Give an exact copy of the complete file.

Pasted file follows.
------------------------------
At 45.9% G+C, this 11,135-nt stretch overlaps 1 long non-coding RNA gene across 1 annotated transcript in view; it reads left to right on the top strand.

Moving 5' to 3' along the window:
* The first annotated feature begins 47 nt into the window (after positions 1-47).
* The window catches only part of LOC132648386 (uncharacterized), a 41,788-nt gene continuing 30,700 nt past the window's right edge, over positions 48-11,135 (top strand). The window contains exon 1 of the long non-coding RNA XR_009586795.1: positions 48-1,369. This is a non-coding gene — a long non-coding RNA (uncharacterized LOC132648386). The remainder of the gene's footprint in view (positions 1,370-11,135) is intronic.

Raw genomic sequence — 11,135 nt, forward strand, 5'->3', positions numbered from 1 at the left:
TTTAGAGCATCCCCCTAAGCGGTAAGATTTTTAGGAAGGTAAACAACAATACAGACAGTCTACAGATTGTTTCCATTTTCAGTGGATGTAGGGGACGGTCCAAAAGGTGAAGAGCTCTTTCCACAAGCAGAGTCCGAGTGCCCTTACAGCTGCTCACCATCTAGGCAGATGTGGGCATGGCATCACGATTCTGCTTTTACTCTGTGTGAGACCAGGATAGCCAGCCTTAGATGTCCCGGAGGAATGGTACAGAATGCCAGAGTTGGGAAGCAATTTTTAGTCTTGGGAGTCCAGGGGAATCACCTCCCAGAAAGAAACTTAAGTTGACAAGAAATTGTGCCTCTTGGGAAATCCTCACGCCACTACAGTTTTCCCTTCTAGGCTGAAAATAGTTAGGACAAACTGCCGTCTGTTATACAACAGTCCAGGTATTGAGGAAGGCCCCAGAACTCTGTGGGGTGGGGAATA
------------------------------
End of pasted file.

At 45.9% G+C, this 11,135-nt stretch overlaps 1 long non-coding RNA gene across 1 annotated transcript in view; it reads left to right on the top strand.

Moving 5' to 3' along the window:
* The first annotated feature begins 47 nt into the window (after positions 1-47).
* The window catches only part of LOC132648386 (uncharacterized), a 41,788-nt gene continuing 30,700 nt past the window's right edge, over positions 48-11,135 (top strand). The window contains exon 1 of the long non-coding RNA XR_009586795.1: positions 48-1,369. This is a non-coding gene — a long non-coding RNA (uncharacterized LOC132648386). The remainder of the gene's footprint in view (positions 1,370-11,135) is intronic.

Raw genomic sequence — 11,135 nt, forward strand, 5'->3', positions numbered from 1 at the left:
TTTAGAGCATCCCCCTAAGCGGTAAGATTTTTAGGAAGGTAAACAACAATACAGACAGTCTACAGATTGTTTCCATTTTCAGTGGATGTAGGGGACGGTCCAAAAGGTGAAGAGCTCTTTCCACAAGCAGAGTCCGAGTGCCCTTACAGCTGCTCACCATCTAGGCAGATGTGGGCATGGCATCACGATTCTGCTTTTACTCTGTGTGAGACCAGGATAGCCAGCCTTAGATGTCCCGGAGGAATGGTACAGAATGCCAGAGTTGGGAAGCAATTTTTAGTCTTGGGAGTCCAGGGGAATCACCTCCCAGAAAGAAACTTAAGTTGACAAGAAATTGTGCCTCTTGGGAAATCCTCACGCCACTACAGTTTTCCCTTCTAGGCTGAAAATAGTTAGGACAAACTGCCGTCTGTTATACAACAGTCCAGGTATTGAGGAAGGCCCCAGAACTCTGTGGGGTGGGGAATA